I am someone who believes that only the actual is possible, that everything that is, is necessarily the case. I believe that position is a strong form of actualism, often called necessitarianism. I know it is not a very popular position among philosophers. But I wonder, what are some texts and books and papers that defend necessitarianism? I ask because I think necessitarianism has some unwelcome or at least unintuitive implications in my view. Some such implications are: that every true statement about the physical world is a law of physics, and that modal scientific definitions are vacuous. I would be especially interested in some texts that both advocate necessitarianism while at the same time preserve our intuitions.


2 Answers 2


Necessitarianism has more than one sense. In a general sense it means that everything that is true, or everything that happens, could not be otherwise. In the philosophies of the continental rationalists, this is related to the principle of sufficient reason. It is also understood to be in opposition to libertarian theories of free will. The classic defenders of this position are Spinoza and Hobbes.

  • Hobbes, Of Liberty and Necessity, 1654.
  • Spinoza, Ethics, 1677.

Some philosophers defend a version of necessitarianism under which all the laws of nature are necessary and hence hold in all possible worlds.

  • Brian Ellis, Scientific Essentialism, Cambridge, 2001.
  • Christopher Swoyer, “The Nature of Natural Laws”, Australasian Journal of Philosophy, 60: 203–223, 1982.
  • Sydney Shoemaker, “Causal and Metaphysical Necessity”, Pacific Philosophical Quarterly, 79: 59–77, 1998.

In more recent metaphysics, necessitarianism has been applied to the doctrine that everything that exists does so necessarily. Timothy Williamson is an important defender of this position, which he describes using the phrase, "Necessarily everything is necessarily something".

  • Timothy Williamson, Modal Logic as Metaphysics, Oxford, 2013. For a shorter exposition of Williamson's position, there is a paper called "Necessary Existents" from 2002 on Research Gate.

Some other literature on this subject:

  • A.N. Prior, "Past, Present and Future" (Oxford: Clarendon Press, 1967), 149-151.
  • Alvin Plantinga, "On Existentialism", Philosophical Studies 44 (1983), 9-10.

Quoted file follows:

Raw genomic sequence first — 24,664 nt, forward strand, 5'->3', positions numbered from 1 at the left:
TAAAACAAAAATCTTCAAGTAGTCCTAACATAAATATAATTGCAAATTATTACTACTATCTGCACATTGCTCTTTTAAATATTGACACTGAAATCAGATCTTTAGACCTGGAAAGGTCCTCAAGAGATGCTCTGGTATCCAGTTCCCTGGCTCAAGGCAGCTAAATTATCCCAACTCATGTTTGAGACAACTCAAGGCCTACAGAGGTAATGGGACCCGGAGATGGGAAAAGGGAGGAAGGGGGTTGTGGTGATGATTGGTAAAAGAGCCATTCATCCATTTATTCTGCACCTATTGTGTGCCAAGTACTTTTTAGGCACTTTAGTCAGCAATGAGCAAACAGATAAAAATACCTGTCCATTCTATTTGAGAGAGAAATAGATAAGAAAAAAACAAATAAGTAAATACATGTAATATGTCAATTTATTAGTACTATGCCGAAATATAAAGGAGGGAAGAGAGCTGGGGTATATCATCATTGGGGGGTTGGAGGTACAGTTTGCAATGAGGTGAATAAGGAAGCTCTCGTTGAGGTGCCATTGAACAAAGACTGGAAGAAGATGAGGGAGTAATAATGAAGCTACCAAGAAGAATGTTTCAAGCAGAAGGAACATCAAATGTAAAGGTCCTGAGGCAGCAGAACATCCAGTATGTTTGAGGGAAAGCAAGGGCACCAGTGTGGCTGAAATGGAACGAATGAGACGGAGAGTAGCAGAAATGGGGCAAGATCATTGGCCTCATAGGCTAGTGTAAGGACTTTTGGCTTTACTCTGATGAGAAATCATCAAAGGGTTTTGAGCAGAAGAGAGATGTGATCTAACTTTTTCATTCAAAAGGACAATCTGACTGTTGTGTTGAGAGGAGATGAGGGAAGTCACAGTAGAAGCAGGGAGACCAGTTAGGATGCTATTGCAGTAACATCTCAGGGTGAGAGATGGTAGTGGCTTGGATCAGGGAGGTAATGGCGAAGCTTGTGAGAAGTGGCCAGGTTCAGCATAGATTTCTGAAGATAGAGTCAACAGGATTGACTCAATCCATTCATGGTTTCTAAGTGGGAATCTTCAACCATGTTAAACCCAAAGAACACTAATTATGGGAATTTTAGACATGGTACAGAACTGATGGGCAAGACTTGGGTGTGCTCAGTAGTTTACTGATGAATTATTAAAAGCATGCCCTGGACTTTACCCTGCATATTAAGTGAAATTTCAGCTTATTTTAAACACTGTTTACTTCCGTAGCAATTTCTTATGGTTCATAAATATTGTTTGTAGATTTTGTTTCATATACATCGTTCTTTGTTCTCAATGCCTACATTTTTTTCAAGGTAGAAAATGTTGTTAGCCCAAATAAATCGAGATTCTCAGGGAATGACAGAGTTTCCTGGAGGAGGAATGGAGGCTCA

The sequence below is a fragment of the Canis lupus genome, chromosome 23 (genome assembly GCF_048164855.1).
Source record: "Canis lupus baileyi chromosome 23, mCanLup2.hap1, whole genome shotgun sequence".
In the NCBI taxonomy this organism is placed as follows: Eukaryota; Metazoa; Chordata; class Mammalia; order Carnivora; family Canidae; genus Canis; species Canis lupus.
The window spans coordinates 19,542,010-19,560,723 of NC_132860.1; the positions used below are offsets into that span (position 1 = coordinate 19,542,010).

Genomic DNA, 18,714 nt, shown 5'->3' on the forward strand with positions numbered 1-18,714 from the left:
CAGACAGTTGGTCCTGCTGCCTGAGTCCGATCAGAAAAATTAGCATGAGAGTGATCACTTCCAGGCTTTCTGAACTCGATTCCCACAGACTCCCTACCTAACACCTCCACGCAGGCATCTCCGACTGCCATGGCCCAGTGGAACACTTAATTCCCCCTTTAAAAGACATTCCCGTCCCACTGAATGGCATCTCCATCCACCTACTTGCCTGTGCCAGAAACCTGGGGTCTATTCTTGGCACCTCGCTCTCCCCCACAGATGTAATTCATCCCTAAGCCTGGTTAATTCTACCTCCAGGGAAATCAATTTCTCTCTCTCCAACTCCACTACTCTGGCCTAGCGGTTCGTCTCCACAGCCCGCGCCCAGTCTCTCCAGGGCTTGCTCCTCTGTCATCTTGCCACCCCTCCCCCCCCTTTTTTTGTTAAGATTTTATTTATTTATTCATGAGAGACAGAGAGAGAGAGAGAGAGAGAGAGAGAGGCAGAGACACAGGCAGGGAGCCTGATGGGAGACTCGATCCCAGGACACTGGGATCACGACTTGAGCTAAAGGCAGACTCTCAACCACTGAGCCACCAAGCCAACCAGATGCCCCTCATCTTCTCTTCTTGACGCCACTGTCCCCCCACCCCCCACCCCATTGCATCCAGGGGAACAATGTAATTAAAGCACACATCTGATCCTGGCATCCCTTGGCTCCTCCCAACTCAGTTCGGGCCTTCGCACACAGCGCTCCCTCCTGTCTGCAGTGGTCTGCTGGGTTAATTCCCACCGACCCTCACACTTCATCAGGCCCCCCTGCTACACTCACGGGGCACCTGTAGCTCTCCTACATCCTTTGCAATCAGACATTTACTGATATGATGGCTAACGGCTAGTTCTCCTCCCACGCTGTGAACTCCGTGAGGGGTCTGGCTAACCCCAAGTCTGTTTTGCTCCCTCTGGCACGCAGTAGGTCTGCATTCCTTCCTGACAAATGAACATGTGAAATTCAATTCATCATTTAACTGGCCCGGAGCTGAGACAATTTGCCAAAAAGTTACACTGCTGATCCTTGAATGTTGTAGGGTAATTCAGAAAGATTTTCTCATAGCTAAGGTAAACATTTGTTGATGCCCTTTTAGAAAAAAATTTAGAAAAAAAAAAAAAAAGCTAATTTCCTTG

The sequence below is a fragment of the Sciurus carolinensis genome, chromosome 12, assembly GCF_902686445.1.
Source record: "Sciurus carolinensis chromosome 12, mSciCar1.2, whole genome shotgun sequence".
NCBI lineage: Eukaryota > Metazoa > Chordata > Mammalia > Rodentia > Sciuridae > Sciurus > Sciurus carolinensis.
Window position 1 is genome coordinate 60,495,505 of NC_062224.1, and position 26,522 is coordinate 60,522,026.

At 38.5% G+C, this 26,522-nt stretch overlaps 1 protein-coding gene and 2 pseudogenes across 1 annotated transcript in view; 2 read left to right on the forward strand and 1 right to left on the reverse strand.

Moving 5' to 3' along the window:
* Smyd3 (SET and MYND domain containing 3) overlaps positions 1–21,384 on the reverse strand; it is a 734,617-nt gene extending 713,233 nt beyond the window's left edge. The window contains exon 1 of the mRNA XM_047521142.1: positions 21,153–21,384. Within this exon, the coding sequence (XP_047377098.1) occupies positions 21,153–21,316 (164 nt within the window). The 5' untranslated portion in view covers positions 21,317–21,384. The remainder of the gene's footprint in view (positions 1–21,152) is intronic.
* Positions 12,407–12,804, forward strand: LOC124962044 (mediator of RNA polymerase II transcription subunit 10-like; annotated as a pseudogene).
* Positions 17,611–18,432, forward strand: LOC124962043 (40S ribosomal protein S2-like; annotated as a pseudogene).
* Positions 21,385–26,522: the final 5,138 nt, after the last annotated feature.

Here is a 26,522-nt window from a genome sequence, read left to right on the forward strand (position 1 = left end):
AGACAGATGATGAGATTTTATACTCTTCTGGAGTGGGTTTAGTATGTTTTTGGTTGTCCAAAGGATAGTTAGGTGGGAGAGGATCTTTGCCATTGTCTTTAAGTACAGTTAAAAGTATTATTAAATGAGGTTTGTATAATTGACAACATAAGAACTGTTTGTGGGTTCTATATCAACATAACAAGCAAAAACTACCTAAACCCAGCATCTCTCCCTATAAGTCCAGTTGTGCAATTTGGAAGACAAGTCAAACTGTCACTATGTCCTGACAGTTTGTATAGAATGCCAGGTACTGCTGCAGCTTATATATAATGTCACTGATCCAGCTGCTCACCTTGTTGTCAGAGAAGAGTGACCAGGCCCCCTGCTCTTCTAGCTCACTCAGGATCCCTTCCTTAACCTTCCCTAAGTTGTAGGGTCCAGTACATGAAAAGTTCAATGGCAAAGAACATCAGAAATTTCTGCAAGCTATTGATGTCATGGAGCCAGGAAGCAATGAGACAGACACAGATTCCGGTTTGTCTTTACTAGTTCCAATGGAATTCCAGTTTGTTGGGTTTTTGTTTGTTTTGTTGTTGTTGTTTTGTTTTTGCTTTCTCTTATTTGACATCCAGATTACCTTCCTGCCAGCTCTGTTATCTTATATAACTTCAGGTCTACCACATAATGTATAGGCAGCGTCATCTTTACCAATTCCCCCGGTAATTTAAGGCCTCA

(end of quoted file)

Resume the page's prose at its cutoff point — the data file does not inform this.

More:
• Kit Fine "Plantinga on the Reduction of Possibilist Discourse", in Alvin Plantinga, J. E. Tomberlin and P. van Inwagen (eds) (Dordrecht: D. Reidel, 1985), 160-180.
  • Timothy Williamson, "Bare Possibilia", Erkenntnis 48 (1998), 257-273.
  • Timothy Williamson, "The Necessary Framework of Objects", Topoi 19 (2000), 201-208.
  • Christopher Peacocke, "Principles for Possibilia" Nous, Vol. 36, No. 3 (2002), 486-508.

There are two ideas, developed by two very different thinkers, which I don't think call themselves necessitarianism, but which I think I could make a coherent argument are necessitarian philosophies.

Max Tegmark's Mathematical Universe

Stephen Wolfram's Ruliad

I would argue these ideas are isomorphic to each other - synonymous but defined from different angles - so which you should focus on just depends on if you prefer to conceive of the universe as Mathematical or Computational. Go for the Ruliad if you prefer a computational model, and Mathematical universes, of course, if you prefer Mathematical.

These ideas both amount to something like the following: ANY universe which is mathematically definable, or algorithmically definible, DOES EXIST. Thus, everything that is "possible" as strictly defined by those criteria must exist - somewhere in the multiverse. And YOU exist in this universe, with me, because this universe is among the universes that are definable, and thus we exist because we must exist, as beings in a definable universe.

These ideas may not be exactly what you had in mind when you said 'necessitarianism', but I think they should be considered as qualifying philosophies. And I think they're compelling as well.

When it comes to ideas of physics in this universe that can be described as necessitarian, there are some interpretations of Quantum Physics that fit the bill, like Many Worlds and Pilot Wave Theory.

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